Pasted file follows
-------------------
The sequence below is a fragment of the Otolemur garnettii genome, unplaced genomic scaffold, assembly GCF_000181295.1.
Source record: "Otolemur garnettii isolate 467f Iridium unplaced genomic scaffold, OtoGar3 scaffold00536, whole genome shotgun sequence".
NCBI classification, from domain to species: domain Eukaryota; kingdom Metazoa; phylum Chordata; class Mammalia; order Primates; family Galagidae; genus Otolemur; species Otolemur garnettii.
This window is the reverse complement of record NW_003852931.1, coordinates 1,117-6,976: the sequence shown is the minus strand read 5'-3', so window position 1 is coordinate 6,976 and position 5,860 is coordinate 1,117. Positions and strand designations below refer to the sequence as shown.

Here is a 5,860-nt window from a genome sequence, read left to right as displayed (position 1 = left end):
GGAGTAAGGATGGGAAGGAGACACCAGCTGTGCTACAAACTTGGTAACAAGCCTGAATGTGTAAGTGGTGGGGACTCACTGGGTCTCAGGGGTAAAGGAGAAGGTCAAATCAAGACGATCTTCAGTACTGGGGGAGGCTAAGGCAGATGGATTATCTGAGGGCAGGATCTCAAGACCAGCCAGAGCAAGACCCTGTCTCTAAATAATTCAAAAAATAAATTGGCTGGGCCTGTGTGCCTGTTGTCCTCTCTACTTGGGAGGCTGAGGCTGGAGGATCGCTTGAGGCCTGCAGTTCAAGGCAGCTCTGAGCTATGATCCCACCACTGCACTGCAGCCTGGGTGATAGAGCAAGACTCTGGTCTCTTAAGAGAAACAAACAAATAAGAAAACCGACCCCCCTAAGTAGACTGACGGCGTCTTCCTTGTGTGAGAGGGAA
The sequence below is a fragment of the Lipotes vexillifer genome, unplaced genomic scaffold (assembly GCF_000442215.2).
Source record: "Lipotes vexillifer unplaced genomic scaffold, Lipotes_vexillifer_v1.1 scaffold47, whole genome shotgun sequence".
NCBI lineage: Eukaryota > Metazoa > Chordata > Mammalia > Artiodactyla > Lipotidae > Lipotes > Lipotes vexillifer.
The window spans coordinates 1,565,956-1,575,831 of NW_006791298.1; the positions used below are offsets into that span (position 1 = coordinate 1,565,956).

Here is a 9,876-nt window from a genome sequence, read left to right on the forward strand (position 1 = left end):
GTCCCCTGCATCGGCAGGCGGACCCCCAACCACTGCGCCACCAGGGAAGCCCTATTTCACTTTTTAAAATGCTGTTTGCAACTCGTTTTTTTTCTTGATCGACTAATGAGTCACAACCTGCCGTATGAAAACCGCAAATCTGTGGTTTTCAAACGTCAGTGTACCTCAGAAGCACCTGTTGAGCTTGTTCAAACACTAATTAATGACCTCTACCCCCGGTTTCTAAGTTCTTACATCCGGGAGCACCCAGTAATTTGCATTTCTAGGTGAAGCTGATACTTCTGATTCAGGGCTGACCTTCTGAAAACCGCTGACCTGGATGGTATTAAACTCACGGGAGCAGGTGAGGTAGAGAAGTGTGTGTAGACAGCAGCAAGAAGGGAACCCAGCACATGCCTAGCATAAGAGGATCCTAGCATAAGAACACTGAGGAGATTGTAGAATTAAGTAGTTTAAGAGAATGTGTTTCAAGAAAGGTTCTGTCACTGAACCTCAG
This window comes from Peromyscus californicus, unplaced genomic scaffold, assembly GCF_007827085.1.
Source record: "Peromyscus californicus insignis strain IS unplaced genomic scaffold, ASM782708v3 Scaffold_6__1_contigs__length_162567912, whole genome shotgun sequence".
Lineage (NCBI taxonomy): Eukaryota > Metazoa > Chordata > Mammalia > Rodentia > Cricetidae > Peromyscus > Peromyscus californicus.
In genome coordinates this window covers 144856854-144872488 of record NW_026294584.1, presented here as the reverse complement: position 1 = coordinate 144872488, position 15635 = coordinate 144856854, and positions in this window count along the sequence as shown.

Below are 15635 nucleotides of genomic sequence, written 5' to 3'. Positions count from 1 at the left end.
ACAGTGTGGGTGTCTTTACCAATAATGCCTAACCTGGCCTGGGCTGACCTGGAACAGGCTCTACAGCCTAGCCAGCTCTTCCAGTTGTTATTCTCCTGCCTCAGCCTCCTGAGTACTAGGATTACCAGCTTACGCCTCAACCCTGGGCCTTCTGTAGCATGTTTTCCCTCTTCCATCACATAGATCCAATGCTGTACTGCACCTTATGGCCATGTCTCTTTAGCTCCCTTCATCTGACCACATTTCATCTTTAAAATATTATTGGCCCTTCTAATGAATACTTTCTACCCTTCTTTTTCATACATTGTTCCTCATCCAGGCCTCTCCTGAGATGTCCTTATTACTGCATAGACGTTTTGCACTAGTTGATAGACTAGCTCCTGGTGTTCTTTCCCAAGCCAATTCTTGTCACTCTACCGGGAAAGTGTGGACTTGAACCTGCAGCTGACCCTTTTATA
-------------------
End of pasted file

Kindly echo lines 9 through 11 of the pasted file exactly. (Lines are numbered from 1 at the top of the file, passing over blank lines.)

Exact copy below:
NCBI lineage: Eukaryota > Metazoa > Chordata > Mammalia > Artiodactyla > Lipotidae > Lipotes > Lipotes vexillifer.
The window spans coordinates 1,565,956-1,575,831 of NW_006791298.1; the positions used below are offsets into that span (position 1 = coordinate 1,565,956).

Here is a 9,876-nt window from a genome sequence, read left to right on the forward strand (position 1 = left end):